BCMA targeting CAR T cells using a novel D-domain binder for multiple myeloma: clinical development update

Published: 24 January 2022
Commentary
Anand Rotte,
Christopher Heery,
Bradford Gliner,
David Tice,
David M Hilbert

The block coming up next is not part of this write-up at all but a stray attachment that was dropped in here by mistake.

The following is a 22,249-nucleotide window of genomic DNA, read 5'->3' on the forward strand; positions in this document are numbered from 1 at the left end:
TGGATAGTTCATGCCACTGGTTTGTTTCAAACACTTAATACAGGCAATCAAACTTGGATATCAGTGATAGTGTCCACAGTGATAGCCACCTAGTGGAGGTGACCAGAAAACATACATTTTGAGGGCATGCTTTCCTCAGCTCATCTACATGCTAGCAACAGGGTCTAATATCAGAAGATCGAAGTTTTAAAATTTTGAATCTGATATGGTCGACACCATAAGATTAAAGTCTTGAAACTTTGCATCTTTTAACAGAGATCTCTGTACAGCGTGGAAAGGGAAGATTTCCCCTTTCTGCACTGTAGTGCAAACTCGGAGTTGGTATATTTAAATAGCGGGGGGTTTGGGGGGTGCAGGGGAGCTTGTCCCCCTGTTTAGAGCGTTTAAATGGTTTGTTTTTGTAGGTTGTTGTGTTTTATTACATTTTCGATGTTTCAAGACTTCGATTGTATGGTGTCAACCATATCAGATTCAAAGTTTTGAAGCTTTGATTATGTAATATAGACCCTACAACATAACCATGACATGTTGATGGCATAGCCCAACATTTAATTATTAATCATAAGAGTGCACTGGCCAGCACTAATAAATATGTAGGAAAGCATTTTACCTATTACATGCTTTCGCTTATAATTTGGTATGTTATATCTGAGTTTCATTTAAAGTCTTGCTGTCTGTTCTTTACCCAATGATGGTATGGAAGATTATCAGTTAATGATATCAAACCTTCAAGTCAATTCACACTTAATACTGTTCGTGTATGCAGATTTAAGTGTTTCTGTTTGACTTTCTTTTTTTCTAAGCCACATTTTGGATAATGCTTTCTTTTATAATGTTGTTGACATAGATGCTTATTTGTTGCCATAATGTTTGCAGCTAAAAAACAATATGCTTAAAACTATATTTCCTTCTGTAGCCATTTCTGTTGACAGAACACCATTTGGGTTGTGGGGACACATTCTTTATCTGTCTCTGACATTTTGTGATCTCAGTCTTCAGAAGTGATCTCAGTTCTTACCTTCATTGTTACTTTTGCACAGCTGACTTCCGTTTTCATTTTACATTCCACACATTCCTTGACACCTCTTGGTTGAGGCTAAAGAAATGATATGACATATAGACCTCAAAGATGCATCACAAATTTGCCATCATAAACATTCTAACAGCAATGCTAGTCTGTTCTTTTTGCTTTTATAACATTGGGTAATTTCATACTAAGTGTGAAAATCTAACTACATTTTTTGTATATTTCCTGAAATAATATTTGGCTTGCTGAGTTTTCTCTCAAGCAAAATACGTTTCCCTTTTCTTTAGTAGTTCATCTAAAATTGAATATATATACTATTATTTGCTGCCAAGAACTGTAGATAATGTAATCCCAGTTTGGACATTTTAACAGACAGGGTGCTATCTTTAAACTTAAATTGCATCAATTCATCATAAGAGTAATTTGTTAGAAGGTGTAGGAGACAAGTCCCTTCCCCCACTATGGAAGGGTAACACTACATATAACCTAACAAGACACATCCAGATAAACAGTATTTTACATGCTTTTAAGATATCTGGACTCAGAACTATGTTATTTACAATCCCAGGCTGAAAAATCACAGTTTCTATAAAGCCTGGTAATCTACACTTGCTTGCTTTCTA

Relapsed and refractory multiple myeloma patients have poor prognoses and limited treatment options even with the recent FDA approval of idecabtagene vicleucel. Idecabtagene vicleucel joins four other US FDA approved chimeric antigen receptor T cell therapies each with promising efficacy and response rates across various hematological malignancies. Notwithstanding the early success of chimeric antigen receptor T therapies, there remain many challenges that warrant further development of chimeric antigen receptor T structure and function as they relate to durability of response, T cell exhaustion due to tonic signaling, immunogenicity, manufacturing-related limitations, and incidence of serious adverse events including cytokine release syndrome and immune effector cell associated neurotoxicity syndrome. D-domain based chimeric antigen receptor T cells are a new class of structurally and functionally distinct cell therapies that represent an alternative to conventional single-chain variable fragment based chimeric antigen receptor T cells. Preclinical studies of a D-domain based targeting B cell maturation antigen (CART-ddBCMA) have demonstrated effective anti-tumor response in both in vitro and tumor models. These studies currently support a first-in-human clinical study of CART-ddBCMA in multiple myeloma patients. Interim Phase 1 data presented at American Society of Hematology 2021 Annual Meeting further demonstrates the promising potential of CART-ddBCMA cells in the treatment of multiple myeloma. Herein, we present an overview of chimeric antigen receptor T cell therapies including challenges in chimeric antigen receptor T therapies, advances in CAR design, structural and functional properties of novel D domain-based chimeric antigen receptor T cells, and an update on the development of CART-ddBCMA in multiple myeloma patients.

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